Can Reminders Boost Vaccination Rates?

Can Reminders Boost Vaccination Rates?


In recent years, Guatemala has implemented supply-side interventions to boost vaccination rates: vaccines are provided free, and consistent efforts are being made to ensure that they are always available. In the mid-1990s, the government established the Coverage Extension Program (PEC), a program providing free basic healthcare services to children under the age of five and women of reproductive age, with a focus on preventive care. The Ministry of Health then hired local nongovernmental organizations (NGOs) to operate a network of rural basic clinics in which health workers are expected to track individual families and inform them when they should attend the monthly mobile medical team’s visit. However, there are no clear guidelines and communication depends on the health workers’ initiative.

As a result of these combined efforts, vaccination rates have increased dramatically. However, while coverage rates for vaccines due in the first months of life are high, they decrease markedly for vaccines due after children turn one year of age. These patterns suggest that families recognize the value of vaccination and may be willing to incur the (time) costs involved in having their children vaccinated, but often fail to follow through with their plans to complete the vaccination cycle.

The Project

Data suggest that families in rural Guatemala recognize the value of vaccination by getting their children vaccinated at early ages, but fail to follow through with their plans as their children get older. In this experimental intervention, community health workers were given monthly lists of children due for vaccination at the clinic, enabling them to send timely reminders to families.

Behavioral Analysis

Behavioral Barriers

Present bias: It is the tendency to choose a smaller gain in the present over a large gain in the future. It is related to the preference for immediate gratification. It is also known as hyperbolic discounting. People with such a bias might value present gratification more than greater benefits in the future—for example, they might avoid or delay the getting their children vaccinated even when in the future this could result in complications resulting from a disease.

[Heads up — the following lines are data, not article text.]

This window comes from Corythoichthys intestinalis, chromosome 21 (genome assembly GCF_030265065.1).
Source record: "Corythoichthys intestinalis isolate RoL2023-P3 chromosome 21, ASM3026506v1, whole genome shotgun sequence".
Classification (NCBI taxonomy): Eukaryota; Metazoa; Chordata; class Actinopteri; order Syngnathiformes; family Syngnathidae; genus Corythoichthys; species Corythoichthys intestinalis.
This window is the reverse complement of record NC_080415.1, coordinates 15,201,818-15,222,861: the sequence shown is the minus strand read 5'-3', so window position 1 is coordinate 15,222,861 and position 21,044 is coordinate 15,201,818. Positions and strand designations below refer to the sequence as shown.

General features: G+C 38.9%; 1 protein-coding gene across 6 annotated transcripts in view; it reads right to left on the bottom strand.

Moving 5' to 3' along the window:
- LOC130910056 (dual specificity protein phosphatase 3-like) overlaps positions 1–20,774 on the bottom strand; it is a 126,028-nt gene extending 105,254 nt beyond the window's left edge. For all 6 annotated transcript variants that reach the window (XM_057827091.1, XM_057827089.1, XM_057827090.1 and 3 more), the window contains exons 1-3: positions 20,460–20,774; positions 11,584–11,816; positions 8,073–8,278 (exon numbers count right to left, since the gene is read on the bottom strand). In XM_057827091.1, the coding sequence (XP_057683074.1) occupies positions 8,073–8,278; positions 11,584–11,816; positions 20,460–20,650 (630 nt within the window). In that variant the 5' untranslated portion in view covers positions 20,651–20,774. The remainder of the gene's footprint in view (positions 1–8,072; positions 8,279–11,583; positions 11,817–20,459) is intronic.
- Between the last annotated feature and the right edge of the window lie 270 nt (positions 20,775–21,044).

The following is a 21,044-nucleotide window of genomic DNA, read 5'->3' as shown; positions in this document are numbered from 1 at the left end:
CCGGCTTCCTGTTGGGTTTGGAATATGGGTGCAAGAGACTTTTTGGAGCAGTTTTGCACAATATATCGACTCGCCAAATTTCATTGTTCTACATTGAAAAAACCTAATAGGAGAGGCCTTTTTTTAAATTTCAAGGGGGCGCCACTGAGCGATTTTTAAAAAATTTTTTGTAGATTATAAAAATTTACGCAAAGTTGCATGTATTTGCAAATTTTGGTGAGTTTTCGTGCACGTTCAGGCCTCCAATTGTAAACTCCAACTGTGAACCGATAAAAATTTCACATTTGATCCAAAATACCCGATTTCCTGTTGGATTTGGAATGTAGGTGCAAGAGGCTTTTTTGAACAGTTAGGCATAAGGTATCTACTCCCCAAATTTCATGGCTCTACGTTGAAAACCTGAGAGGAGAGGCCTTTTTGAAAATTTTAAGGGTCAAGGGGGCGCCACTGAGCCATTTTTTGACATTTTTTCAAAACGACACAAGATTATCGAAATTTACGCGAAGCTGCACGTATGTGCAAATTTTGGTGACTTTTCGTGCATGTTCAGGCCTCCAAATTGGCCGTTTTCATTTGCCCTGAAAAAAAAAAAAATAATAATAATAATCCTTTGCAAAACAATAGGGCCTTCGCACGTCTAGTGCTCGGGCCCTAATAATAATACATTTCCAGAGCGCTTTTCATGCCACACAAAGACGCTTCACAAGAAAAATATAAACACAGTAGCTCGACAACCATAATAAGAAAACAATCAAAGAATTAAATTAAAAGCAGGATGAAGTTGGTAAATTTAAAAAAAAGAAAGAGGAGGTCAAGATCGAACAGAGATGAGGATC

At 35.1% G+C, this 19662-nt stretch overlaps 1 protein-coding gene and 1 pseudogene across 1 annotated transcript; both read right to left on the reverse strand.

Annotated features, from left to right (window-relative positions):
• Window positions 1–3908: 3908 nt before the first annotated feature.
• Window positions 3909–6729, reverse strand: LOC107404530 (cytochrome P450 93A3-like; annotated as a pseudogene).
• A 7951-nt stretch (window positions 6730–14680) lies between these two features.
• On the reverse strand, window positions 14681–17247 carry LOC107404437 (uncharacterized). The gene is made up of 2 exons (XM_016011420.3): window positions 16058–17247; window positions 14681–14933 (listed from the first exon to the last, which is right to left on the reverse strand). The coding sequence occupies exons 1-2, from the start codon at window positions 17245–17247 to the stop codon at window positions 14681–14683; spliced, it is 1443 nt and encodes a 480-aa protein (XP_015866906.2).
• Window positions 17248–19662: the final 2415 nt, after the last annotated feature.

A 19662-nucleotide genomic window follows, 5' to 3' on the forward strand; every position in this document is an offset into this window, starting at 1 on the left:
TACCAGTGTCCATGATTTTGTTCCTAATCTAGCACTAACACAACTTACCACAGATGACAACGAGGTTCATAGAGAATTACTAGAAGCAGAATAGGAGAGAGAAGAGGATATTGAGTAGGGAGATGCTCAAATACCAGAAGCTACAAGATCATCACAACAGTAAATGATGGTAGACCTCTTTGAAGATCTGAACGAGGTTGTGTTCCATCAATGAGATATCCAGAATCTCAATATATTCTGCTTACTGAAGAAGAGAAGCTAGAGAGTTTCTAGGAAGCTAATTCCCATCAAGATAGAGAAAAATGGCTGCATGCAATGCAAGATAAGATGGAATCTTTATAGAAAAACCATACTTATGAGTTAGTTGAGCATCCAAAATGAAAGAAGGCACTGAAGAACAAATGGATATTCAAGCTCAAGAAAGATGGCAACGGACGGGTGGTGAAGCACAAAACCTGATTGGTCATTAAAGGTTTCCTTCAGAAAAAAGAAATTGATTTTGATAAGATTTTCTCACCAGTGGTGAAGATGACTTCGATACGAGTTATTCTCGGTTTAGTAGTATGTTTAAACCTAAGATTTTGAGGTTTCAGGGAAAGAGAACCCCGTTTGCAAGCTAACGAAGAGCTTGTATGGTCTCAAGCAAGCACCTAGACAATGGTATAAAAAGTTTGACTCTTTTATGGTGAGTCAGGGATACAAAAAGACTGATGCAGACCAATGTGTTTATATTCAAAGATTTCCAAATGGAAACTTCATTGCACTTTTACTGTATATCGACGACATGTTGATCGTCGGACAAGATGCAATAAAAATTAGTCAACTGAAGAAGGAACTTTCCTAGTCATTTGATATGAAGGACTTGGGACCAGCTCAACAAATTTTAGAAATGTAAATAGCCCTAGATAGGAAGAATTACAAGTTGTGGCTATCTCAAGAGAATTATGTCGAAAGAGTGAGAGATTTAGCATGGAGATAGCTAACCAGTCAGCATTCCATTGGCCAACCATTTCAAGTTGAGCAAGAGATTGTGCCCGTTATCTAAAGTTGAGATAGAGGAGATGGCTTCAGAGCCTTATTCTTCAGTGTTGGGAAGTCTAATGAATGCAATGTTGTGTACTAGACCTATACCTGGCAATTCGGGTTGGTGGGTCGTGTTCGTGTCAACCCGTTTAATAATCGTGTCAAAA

Hassle factors:  Seemingly small inconveniences, such as having to read a lot of information or take an extra small step to complete an action, can hinder or disrupt decision-making processes. In this context, even if parents have become fully aware that they should get their children vaccinated, it takes only a few simple “obstacles” for them to desist from their intention.

Optimism bias: It leads us to underestimate the probability that negative events will happen to us and to overestimate the probability of positive events (i.e., parents may overlook the probability that their children can get a specific disease).

Availability heuristics: Individuals tend to estimate the probability of a future event based on how readily representative examples of such an event come to mind. Parent’s tendency to underestimate the probability of their children getting sick from a preventable disease may be based on examples that come to their minds.

Behavioral Tools

Reminders: They can take many forms, such as an email, a text message, a letter, or an in-person visit reminding individuals of some aspect of their decision-making process. Reminders are designed to mitigate procrastination, oversight, and cognitive overload. Providing reminders can encourage parents to keep in mind the importance of children’s vaccination.

Intervention Design

The intervention consisted of randomly assigning 130 basic clinics operated by NGOs under PEC to a treatment or a control group. In treatment communities, health workers received lists of children who were due to receive a vaccination at the clinic in the following month, enabling them to send timely reminders to families.